Beef prices climbed 24% in second quarter, with chicken up 14%
Tyson shares are trading higher in New York trading Monday
Tyson Foods Inc. lifted its revenue outlook as prices for chicken and beef continue to soar.
The biggest U.S. meat company by sales raised its full-year revenue outlook to a range of $52 billion to $54 billion, from $49 billion to $51 billion previously.
“Although we continue to see inflationary pressures across the supply chain, we are working to drive costs down by continuing to increase our efficiency, productivity and bringing more capacity on line,” Chief Executive Officer Donnie King said in a statement Monday.
Shares climbed 1.2% as of 9:35 a.m. in New York trading despite a broader selloff in equities.
Rising prices for livestock, animal feed, freight and labor have raised costs for the owner of Hillshire Farms and Ball Park hot dogs, which it has thus far been able to pass along to customers.
Tyson’s adjusted earnings in the fiscal second quarter of $2.29 per share topped analyst estimates for $1.90. Sales of $13.12 billion compared with estimates for $12.8 billion.
Beef prices were up 24% in the second quarter, while chicken was up 14% and pork 11% higher.
Tyson, based in Springdale, Arkansas, has also been under pressure by politicians in Washington for elevated meat prices. Consumers are paying higher food prices even as livestock and poultry producers complain that an overly concentrated meatpacking sector results in smaller shares of profits for farmers.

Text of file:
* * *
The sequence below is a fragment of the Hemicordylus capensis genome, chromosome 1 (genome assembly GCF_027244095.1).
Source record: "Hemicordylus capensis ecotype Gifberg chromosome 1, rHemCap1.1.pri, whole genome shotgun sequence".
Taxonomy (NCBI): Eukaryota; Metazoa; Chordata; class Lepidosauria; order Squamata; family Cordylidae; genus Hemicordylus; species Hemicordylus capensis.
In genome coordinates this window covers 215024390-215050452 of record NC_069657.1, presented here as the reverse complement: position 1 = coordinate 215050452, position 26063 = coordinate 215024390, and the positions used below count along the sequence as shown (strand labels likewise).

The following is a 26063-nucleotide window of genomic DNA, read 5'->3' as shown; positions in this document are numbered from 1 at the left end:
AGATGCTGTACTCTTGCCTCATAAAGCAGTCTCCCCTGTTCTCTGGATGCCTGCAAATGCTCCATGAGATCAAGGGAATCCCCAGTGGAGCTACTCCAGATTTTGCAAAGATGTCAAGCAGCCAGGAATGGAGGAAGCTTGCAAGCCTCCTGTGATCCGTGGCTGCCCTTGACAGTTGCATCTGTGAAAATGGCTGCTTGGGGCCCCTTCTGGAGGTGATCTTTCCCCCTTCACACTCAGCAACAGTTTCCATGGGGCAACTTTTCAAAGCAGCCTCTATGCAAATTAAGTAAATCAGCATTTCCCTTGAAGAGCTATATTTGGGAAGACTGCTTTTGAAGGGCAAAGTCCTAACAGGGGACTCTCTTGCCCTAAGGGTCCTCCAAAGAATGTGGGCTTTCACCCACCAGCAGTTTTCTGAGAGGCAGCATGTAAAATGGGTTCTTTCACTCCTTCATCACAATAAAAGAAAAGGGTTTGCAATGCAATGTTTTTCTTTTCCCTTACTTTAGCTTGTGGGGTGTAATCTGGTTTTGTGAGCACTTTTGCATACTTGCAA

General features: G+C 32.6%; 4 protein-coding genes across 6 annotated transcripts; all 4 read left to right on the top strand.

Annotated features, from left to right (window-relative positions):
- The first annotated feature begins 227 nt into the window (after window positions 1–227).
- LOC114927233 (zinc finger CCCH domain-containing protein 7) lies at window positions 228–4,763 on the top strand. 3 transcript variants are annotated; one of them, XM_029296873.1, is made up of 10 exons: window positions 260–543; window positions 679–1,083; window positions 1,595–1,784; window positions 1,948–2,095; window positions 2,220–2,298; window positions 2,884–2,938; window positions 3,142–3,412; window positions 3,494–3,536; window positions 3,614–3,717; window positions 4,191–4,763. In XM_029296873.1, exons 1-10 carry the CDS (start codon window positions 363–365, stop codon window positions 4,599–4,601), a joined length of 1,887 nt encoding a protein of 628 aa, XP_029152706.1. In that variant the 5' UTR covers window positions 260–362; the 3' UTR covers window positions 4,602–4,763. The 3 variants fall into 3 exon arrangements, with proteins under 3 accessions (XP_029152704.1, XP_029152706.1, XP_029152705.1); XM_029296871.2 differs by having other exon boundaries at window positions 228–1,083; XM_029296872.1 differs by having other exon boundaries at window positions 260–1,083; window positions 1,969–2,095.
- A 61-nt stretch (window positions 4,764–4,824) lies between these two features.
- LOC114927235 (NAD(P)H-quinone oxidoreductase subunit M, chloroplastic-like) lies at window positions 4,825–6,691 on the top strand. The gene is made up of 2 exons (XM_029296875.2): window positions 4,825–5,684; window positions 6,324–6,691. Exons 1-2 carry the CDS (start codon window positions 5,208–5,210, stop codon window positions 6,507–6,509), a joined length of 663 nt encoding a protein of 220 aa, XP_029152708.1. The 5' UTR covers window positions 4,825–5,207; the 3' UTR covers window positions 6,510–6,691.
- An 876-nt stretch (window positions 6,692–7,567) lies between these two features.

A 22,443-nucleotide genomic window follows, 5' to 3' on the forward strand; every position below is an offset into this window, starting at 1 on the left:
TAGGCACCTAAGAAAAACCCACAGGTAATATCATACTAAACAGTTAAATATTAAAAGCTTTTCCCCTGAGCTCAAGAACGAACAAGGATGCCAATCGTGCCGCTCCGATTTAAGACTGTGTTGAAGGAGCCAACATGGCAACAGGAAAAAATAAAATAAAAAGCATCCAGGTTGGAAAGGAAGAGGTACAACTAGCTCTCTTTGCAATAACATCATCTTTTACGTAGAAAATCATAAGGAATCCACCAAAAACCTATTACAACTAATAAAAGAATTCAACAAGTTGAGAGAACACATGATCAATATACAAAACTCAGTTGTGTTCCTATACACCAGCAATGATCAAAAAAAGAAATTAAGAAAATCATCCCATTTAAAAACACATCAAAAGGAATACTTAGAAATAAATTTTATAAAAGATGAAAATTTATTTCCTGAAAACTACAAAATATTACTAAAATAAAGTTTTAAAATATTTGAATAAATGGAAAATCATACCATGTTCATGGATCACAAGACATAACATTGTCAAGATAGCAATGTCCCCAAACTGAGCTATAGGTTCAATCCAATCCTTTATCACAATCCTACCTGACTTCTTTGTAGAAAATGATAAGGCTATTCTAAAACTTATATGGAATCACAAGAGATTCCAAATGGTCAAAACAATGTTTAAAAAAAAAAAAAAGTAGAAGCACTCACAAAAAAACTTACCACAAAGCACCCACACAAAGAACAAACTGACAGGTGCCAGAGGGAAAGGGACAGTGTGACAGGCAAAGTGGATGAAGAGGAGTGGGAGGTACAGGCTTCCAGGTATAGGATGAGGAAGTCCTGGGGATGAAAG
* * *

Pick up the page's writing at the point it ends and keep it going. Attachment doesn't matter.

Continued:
Executives from the four biggest U.S. beef companies denied a conspiracy to fix prices during a hearing last month.
“We recently received a subpoena dated April 21, 2022 from the New York Attorney General’s Bureau of Consumer Frauds & Protection seeking information regarding our sales, prices and production costs of beef, pork and chicken products,” the company reported in a U.S. Securities and Exchange Commission filing. “We are currently evaluating the scope of the subpoena.”
For Tyson, it’s been nearly a year since King took over as CEO. The company said it’s on track to realize $1 billion in productivity savings by the end of the year.
“Management is taking a tighter grip of the reins,” Stephens Inc. analyst Ben Bienvenu said in a note. “We think risk/reward remains attractive here.”
Tyson’s stock has climbed over 4% so far this year, even though it remains shy of the record high of $99.09 reached when it reported results Feb. 7.
Tyson will host a conference call with analysts at 9 a.m. New York time.